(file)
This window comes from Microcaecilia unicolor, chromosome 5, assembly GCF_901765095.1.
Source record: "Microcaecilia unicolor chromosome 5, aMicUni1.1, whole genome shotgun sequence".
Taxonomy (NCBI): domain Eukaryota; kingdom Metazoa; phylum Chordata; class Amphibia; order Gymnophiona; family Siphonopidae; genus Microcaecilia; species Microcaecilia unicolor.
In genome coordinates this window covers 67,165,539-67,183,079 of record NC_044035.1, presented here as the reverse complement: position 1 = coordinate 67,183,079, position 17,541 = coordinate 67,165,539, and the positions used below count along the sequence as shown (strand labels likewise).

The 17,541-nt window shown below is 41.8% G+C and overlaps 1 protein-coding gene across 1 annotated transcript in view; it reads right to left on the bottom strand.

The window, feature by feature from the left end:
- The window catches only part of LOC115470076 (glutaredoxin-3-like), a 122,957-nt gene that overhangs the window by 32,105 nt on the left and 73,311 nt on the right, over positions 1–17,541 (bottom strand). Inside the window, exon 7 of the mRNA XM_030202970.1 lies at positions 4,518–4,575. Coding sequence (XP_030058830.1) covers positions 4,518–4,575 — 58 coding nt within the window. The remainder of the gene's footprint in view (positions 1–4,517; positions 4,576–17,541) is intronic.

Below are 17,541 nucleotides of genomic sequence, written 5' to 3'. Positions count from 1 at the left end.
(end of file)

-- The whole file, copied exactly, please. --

This window comes from Microcaecilia unicolor, chromosome 5, assembly GCF_901765095.1.
Source record: "Microcaecilia unicolor chromosome 5, aMicUni1.1, whole genome shotgun sequence".
Taxonomy (NCBI): domain Eukaryota; kingdom Metazoa; phylum Chordata; class Amphibia; order Gymnophiona; family Siphonopidae; genus Microcaecilia; species Microcaecilia unicolor.
In genome coordinates this window covers 67,165,539-67,183,079 of record NC_044035.1, presented here as the reverse complement: position 1 = coordinate 67,183,079, position 17,541 = coordinate 67,165,539, and the positions used below count along the sequence as shown (strand labels likewise).

The 17,541-nt window shown below is 41.8% G+C and overlaps 1 protein-coding gene across 1 annotated transcript in view; it reads right to left on the bottom strand.

The window, feature by feature from the left end:
- The window catches only part of LOC115470076 (glutaredoxin-3-like), a 122,957-nt gene that overhangs the window by 32,105 nt on the left and 73,311 nt on the right, over positions 1–17,541 (bottom strand). Inside the window, exon 7 of the mRNA XM_030202970.1 lies at positions 4,518–4,575. Coding sequence (XP_030058830.1) covers positions 4,518–4,575 — 58 coding nt within the window. The remainder of the gene's footprint in view (positions 1–4,517; positions 4,576–17,541) is intronic.

Below are 17,541 nucleotides of genomic sequence, written 5' to 3'. Positions count from 1 at the left end.